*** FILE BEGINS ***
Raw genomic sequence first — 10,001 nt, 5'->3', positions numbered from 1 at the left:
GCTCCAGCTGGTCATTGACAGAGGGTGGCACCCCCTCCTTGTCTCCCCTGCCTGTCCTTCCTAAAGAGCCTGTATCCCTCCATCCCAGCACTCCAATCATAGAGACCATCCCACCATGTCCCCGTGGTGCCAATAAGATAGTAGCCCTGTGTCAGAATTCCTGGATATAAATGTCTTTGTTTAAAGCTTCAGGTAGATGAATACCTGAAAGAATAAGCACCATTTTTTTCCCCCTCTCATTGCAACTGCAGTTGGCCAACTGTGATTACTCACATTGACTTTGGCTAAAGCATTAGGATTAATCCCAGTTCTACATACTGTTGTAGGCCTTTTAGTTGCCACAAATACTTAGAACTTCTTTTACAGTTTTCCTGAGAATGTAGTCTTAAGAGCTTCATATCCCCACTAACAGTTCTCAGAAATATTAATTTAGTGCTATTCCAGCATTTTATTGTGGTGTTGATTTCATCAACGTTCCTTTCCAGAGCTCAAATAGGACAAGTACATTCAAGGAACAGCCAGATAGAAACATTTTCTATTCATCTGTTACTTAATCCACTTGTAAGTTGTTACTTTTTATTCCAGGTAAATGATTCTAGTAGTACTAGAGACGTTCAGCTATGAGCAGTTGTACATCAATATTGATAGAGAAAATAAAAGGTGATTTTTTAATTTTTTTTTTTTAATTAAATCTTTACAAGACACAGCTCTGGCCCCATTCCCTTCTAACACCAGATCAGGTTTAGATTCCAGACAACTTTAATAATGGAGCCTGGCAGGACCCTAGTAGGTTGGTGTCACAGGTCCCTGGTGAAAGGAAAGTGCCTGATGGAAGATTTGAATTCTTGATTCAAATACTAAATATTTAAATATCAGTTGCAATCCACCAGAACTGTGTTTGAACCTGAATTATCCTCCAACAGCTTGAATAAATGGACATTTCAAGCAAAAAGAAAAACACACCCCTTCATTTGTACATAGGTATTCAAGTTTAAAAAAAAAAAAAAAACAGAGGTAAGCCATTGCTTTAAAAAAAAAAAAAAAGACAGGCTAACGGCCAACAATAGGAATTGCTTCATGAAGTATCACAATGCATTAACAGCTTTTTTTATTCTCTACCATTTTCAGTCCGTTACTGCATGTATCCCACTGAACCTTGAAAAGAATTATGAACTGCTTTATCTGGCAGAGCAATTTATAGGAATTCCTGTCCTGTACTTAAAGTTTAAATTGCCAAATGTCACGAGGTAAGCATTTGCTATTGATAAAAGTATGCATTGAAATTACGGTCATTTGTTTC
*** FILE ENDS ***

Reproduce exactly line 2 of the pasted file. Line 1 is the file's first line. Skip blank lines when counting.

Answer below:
GCTCCAGCTGGTCATTGACAGAGGGTGGCACCCCCTCCTTGTCTCCCCTGCCTGTCCTTCCTAAAGAGCCTGTATCCCTCCATCCCAGCACTCCAATCATAGAGACCATCCCACCATGTCCCCGTGGTGCCAATAAGATAGTAGCCCTGTGTCAGAATTCCTGGATATAAATGTCTTTGTTTAAAGCTTCAGGTAGATGAATACCTGAAAGAATAAGCACCATTTTTTTCCCCCTCTCATTGCAACTGCAGTTGGCCAACTGTGATTACTCACATTGACTTTGGCTAAAGCATTAGGATTAATCCCAGTTCTACATACTGTTGTAGGCCTTTTAGTTGCCACAAATACTTAGAACTTCTTTTACAGTTTTCCTGAGAATGTAGTCTTAAGAGCTTCATATCCCCACTAACAGTTCTCAGAAATATTAATTTAGTGCTATTCCAGCATTTTATTGTGGTGTTGATTTCATCAACGTTCCTTTCCAGAGCTCAAATAGGACAAGTACATTCAAGGAACAGCCAGATAGAAACATTTTCTATTCATCTGTTACTTAATCCACTTGTAAGTTGTTACTTTTTATTCCAGGTAAATGATTCTAGTAGTACTAGAGACGTTCAGCTATGAGCAGTTGTACATCAATATTGATAGAGAAAATAAAAGGTGATTTTTTAATTTTTTTTTTTTAATTAAATCTTTACAAGACACAGCTCTGGCCCCATTCCCTTCTAACACCAGATCAGGTTTAGATTCCAGACAACTTTAATAATGGAGCCTGGCAGGACCCTAGTAGGTTGGTGTCACAGGTCCCTGGTGAAAGGAAAGTGCCTGATGGAAGATTTGAATTCTTGATTCAAATACTAAATATTTAAATATCAGTTGCAATCCACCAGAACTGTGTTTGAACCTGAATTATCCTCCAACAGCTTGAATAAATGGACATTTCAAGCAAAAAGAAAAACACACCCCTTCATTTGTACATAGGTATTCAAGTTTAAAAAAAAAAAAAAAACAGAGGTAAGCCATTGCTTTAAAAAAAAAAAAAAAGACAGGCTAACGGCCAACAATAGGAATTGCTTCATGAAGTATCACAATGCATTAACAGCTTTTTTTATTCTCTACCATTTTCAGTCCGTTACTGCATGTATCCCACTGAACCTTGAAAAGAATTATGAACTGCTTTATCTGGCAGAGCAATTTATAGGAATTCCTGTCCTGTACTTAAAGTTTAAATTGCCAAATGTCACGAGGTAAGCATTTGCTATTGATAAAAGTATGCATTGAAATTACGGTCATTTGTTTC